After the CT scan of Eva’s chest, abdomen and pelvis, the radiologist invited us in so he could talk us through the scan. I am becoming more aware of the advantages and disadvantages of being a doctor in this situation; this was a privilege for which I am very thankful – that we did not have to wait for a scan result to be emailed to a GP and for us to wait another few days to receive it.
We walked along the corridor, Luca sitting like a beatific Buddha on my arm, surveying the devoted uniformed radiology staff who were besotted with him. We sat down in front of the bank of screens. The radiologist introduced himself. Again, the tingling and nausea were contrasted with the silent emptiness in the depths of my abdomen; anxiety-screaming anticipation crashing into the dense darkness of unknowningness.
He spoke to us kindly for about 20-30 seconds. I have no recollection of what he said until he said, ‘the scans are fine, by the way.’
I let out some sort of groan of relief and threw my head back. I felt like I sort of collapsed a little, like I had only been maintained by muscular tension for the past days. I squeezed Luca on my lap. Eva seemed less affected by this reassurance than I did, though.
On reflection, I can see two things: firstly was how our agenda as the patient (and patient’s partner) differed from the doctor. I am immensely grateful to him for taking the time to bring us through and talk to us. But our glaring question was, what are we going to do for our family, and in particular Mia and Luca, if Eva has only a few months to live? His was more academic in that he wanted to reassure us by giving us a brief, well-expressed tour through Eva’s radiographic body.
Secondly, the difference in my and Eva’s reaction. As I said previously, I had catastrophised about the horrific CT reports I have seen. Even as he reassuringly pointed out groups of lymph nodes, the architecture of the lungs, the vasculature of the liver, the little pyramid of the adrenal gland on top of the kidneys – I waited with bated breath to see if he would stop or hesitate, seeing some oedema (swelling) or focal lesion that he had perhaps missed on first passing. My limited knowledge of oncology told me that if there was something on the other side of the diaphragm, it was game over. At least, that’s how I felt.
In this journey, I’m going to be straddling these lines: the husband of the patient, not the patient; the husband of the patient who happens to be a doctor, not the doctor. This disease is hers and she is bearing its full brute force. On one hand I’m an observer and external. On the other I am inextricably linked on deep levels, compounded by love and empathy and deep knowledge of this suffering person, and biologically as co-carer for our genetic offspring.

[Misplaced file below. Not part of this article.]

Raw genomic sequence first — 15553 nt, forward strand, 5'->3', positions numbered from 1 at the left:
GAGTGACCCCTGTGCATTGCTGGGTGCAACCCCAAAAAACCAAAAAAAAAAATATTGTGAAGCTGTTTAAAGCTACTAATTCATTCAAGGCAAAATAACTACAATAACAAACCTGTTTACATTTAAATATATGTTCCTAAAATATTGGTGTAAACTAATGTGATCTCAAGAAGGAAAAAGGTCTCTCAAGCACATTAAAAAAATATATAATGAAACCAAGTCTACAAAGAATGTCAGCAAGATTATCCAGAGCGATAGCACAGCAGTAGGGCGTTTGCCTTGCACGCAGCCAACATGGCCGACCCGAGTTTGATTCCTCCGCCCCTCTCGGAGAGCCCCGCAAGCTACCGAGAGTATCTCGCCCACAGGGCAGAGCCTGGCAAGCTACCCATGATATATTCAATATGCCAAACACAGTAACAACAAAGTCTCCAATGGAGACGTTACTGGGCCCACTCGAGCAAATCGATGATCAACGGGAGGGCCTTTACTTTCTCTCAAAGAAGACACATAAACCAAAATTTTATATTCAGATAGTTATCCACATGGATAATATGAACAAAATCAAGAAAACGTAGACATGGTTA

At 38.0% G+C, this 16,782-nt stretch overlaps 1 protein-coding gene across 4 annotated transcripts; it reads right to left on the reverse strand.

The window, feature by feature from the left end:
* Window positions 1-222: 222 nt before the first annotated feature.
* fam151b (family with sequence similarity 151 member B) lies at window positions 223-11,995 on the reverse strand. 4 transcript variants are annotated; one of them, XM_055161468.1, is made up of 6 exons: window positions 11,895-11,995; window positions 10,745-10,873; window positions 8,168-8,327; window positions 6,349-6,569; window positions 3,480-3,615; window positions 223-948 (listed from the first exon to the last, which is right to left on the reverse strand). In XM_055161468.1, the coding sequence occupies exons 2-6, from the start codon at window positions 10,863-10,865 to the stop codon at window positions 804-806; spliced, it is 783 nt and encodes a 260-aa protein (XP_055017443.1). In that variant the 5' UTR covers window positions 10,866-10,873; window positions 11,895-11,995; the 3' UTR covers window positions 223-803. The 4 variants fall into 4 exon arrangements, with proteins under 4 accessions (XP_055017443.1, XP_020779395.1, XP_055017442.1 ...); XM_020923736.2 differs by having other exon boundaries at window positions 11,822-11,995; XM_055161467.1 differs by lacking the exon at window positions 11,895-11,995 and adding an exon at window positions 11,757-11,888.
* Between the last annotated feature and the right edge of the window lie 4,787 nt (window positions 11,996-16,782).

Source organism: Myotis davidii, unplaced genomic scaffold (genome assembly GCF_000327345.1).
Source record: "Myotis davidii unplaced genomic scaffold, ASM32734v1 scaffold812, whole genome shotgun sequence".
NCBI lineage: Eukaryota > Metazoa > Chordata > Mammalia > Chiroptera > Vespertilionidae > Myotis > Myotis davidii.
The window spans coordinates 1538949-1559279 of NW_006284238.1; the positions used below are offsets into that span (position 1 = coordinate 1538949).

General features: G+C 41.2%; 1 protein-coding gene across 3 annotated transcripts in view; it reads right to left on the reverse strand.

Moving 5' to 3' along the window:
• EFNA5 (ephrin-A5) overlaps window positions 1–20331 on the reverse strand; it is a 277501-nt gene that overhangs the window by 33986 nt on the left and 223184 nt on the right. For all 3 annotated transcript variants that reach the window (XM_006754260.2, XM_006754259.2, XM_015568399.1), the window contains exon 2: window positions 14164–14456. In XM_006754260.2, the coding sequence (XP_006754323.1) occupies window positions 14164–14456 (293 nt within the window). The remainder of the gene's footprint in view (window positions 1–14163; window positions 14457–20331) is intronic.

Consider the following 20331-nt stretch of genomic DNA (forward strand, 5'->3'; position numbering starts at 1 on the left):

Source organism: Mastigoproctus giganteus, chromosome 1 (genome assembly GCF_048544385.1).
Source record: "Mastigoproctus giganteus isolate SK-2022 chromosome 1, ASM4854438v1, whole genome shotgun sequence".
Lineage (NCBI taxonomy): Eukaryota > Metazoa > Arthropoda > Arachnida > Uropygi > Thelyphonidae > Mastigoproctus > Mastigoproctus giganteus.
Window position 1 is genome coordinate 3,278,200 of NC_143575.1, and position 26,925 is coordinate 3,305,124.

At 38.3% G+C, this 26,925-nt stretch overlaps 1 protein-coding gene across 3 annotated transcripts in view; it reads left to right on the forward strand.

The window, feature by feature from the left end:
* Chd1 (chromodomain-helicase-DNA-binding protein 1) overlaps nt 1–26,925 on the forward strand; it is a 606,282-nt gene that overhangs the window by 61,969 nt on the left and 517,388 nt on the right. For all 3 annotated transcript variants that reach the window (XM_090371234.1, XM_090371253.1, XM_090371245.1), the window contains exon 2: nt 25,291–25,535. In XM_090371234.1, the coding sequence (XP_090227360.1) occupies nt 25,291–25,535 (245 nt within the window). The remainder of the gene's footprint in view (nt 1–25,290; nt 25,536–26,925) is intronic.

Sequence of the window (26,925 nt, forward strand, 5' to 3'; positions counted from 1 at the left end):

We left with somewhat lighter hearts, and the mood at home was definitely easier that evening. We laughed with my brother-in-law and his wife. Eva even pulled the cancer card on me: ‘can you close the bedroom door? I’ve got cancer.’ This is the humour that will get us through.
The following day we turned up at the hospital to meet the surgeon. I had received a text from him that morning: ‘Hi Simon, I have to go to theatre for a few hours. Could we make the appointment for 10am. Sorry. I will leave the room open. Please come in and take a seat.’
John (not his real name) poked his head round the door. He was tall, and wore dark blue scrubs and pointed black leather biker boots. He was elderly (his medical certificate hanging on the wall said he graduated in 1967 which must place him in his early 70s), and he carried himself in a relaxed way. His eyes were bright behind silver glasses, and he looked tall and strong and was still a handsome man. He introduced himself, and then headed straight for Luca and spent a considerable amount of time with him first. This seems to be a recurring pattern at appointments thus far.
Over the next hour and a quarter, John was everything one could hope for in a surgeon. He was kind and thoughtful, a great listener, relaxed and knowledgeable. He was a very straight-talker, but philosophical and humble. He explained everything to Eva as often as she wanted, and in different ways. He drew pictures and timelines and scales. He examined her, and then looked through the initial ultrasound and mammograms with us. He walked around and engaged with our baby, and paid me no heed as I changed aromatic nappies on the floor. And what sold it was that he revealed some of himself to us.